Please Note: This article is written for users of the following Microsoft Word versions: 2007, 2010, 2013, and 2016. If you are using an earlier version (Word 2003 or earlier), this tip may not work for you. For a version of this tip written specifically for earlier versions of Word, click here: Indexing Based on a Range of Letters.

Indexing Based on a Range of Letters

by Allen Wyatt
(last updated June 9, 2018)

Word allows you to create indexes for your documents easily and quickly. Other issues of WordTips have discussed how to create index entries and subentries. Once this is done, you can create an index for a range of letters by following these steps:

  1. Place the insertion point at the location in your document where you want the partial index created.
  2. Press Ctrl+F9 to insert field brackets. Make sure the insertion point stays between the brackets.
  3. Type index \p followed by the range of letters for which you want an index. For instance, you could type index \p D-R to specify you only wanted an index created for index entries beginning with the letters D–R, inclusive.
  4. Press F9 to update the field information. Word replaces the field with the partial index.

WordTips is your source for cost-effective Microsoft Word training. (Microsoft Word is the most popular word processing software in the world.) This tip (12395) applies to Microsoft Word 2007, 2010, 2013, and 2016. You can find a version of this tip for the older menu interface of Word here: Indexing Based on a Range of Letters.

Author Bio

Allen Wyatt

With more than 50 non-fiction books and numerous magazine articles to his credit, Allen Wyatt is an internationally recognized author. He is president of Sharon Parq Associates, a computer and publishing services company. ...

MORE FROM ALLEN

Toggling Print Preview

Need to easily switch back and forth between print preview and your document? Here's a quick shortcut key you can use to ...

Discover More

Determining the Length of a String

Need to find out in a macro how long a particular text string is? You can figure it out by using the Len function, ...

Discover More

Working with Record Numbers

Want to keep track of various rows in a data table through the use of record numbers? Here are some options and ...

Discover More

The First and Last Word on Word! Bestselling For Dummies author Dan Gookin puts his usual fun and friendly candor back to work to show you how to navigate Word 2013. Spend more time working and less time trying to figure it all out! Check out Word 2013 For Dummies today!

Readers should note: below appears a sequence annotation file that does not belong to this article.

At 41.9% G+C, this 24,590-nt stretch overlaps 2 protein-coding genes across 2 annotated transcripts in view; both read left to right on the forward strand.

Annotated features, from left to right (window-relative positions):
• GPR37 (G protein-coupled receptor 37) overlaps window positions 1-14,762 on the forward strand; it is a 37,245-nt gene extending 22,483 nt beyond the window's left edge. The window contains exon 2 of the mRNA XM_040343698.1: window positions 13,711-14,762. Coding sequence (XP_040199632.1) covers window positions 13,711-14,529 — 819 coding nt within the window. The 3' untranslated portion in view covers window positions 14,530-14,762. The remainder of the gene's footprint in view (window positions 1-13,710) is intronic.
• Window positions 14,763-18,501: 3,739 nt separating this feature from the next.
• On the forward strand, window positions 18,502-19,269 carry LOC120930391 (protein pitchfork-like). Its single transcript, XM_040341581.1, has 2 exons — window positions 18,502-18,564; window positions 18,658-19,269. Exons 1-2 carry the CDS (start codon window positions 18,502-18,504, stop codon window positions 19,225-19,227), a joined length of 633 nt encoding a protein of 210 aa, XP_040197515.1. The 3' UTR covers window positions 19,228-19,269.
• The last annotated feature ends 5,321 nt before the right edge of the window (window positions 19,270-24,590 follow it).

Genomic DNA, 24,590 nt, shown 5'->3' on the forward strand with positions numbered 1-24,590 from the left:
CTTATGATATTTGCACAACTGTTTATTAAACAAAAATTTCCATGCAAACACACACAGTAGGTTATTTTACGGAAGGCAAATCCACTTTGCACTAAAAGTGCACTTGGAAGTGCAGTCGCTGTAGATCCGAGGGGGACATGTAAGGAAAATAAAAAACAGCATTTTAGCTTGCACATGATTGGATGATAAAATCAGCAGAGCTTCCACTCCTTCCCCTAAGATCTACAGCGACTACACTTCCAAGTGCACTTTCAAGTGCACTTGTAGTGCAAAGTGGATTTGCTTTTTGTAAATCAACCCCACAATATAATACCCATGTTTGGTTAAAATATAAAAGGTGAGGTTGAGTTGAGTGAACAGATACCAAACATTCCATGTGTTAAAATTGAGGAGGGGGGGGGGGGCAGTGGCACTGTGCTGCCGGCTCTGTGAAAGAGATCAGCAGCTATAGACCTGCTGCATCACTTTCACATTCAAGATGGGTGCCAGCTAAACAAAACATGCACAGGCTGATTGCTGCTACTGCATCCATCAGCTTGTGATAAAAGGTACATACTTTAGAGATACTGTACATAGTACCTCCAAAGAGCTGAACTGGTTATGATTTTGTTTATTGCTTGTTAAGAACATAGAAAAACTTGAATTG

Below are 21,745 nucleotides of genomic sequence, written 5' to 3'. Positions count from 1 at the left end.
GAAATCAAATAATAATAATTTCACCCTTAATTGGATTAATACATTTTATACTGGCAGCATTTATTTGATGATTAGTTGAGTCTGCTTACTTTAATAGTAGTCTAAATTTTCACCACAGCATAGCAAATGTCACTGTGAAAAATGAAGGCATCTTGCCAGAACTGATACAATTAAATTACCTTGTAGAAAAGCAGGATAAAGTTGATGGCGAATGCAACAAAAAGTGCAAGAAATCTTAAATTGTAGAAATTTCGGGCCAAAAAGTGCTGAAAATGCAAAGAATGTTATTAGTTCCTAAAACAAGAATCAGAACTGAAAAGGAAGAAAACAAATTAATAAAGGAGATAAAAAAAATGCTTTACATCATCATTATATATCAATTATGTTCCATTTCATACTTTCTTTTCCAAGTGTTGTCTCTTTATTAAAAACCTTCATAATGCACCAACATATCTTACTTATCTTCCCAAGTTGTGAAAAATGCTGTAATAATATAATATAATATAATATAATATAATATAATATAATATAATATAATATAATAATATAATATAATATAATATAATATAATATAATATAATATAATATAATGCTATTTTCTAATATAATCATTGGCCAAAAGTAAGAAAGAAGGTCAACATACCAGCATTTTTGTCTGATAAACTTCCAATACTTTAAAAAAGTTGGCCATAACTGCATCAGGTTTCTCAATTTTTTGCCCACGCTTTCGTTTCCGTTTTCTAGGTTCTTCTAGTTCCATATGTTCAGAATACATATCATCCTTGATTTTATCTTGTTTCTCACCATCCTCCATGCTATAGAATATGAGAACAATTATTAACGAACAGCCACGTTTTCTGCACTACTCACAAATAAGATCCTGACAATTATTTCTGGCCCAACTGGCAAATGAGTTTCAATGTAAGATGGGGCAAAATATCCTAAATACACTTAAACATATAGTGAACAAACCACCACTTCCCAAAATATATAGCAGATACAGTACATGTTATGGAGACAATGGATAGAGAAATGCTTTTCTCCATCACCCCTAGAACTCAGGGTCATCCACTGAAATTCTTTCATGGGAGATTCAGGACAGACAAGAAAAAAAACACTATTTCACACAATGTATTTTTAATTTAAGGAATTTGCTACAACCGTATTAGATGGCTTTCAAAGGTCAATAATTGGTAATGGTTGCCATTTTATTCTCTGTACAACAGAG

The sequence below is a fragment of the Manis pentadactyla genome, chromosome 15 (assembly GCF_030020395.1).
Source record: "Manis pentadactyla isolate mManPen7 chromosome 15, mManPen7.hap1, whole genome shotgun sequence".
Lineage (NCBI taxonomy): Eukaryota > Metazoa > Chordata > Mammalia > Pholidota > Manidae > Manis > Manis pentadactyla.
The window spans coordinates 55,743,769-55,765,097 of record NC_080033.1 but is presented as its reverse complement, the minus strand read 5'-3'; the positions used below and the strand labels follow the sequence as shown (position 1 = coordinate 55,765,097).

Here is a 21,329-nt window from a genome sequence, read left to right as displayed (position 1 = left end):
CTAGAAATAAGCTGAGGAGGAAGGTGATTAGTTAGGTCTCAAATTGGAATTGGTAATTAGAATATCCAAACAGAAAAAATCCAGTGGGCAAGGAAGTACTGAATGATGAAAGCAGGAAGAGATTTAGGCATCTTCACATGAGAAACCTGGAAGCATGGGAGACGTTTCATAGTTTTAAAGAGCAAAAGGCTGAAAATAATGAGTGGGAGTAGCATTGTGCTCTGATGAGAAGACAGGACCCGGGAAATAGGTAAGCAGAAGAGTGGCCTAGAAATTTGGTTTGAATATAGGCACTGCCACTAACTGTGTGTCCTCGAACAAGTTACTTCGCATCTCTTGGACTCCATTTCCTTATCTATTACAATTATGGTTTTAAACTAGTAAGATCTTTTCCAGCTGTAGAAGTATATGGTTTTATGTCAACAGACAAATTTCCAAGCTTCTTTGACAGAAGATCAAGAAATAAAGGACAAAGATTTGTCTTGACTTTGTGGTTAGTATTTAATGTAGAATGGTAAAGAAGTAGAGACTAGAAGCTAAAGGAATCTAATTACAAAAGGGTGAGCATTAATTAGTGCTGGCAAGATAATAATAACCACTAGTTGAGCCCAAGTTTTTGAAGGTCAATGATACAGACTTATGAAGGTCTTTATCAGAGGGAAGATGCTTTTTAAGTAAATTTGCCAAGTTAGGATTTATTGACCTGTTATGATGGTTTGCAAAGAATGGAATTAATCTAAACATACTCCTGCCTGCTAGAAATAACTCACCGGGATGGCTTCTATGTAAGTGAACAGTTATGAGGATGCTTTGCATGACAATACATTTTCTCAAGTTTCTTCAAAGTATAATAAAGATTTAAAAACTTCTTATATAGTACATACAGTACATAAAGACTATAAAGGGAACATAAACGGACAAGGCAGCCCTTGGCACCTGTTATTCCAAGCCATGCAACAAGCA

More WordTips (ribbon)

Multiple Indexes in a Document

Adding a single index to a document is fairly easy. What if you want to add multiple indexes, however? And what if you ...

Discover More

Creating an Index Entry for a Range of Pages

Putting together an index for your documents can be challenging, but Word provides some great tools to make the task ...

Discover More

Improper Index Page Numbers

Adding an index to a document can be a nice finishing touch, particularly if the document is a long one. What happens if ...

Discover More
Subscribe

FREE SERVICE: Get tips like this every week in WordTips, a free productivity newsletter. Enter your address and click "Subscribe."

View most recent newsletter.

Comments

If you would like to add an image to your comment (not an avatar, but an image to help in making the point of your comment), include the characters [{fig}] in your comment text. You’ll be prompted to upload your image when you submit the comment. Maximum image size is 6Mpixels. Images larger than 600px wide or 1000px tall will be reduced. Up to three images may be included in a comment. All images are subject to review. Commenting privileges may be curtailed if inappropriate images are posted.

What is 2 + 2?

There are currently no comments for this tip. (Be the first to leave your comment—just use the simple form above!)


This Site

Got a version of Word that uses the ribbon interface (Word 2007 or later)? This site is for you! If you use an earlier version of Word, visit our WordTips site focusing on the menu interface.

Newest Tips
Subscribe

FREE SERVICE: Get tips like this every week in WordTips, a free productivity newsletter. Enter your address and click "Subscribe."

(Your e-mail address is not shared with anyone, ever.)

View the most recent newsletter.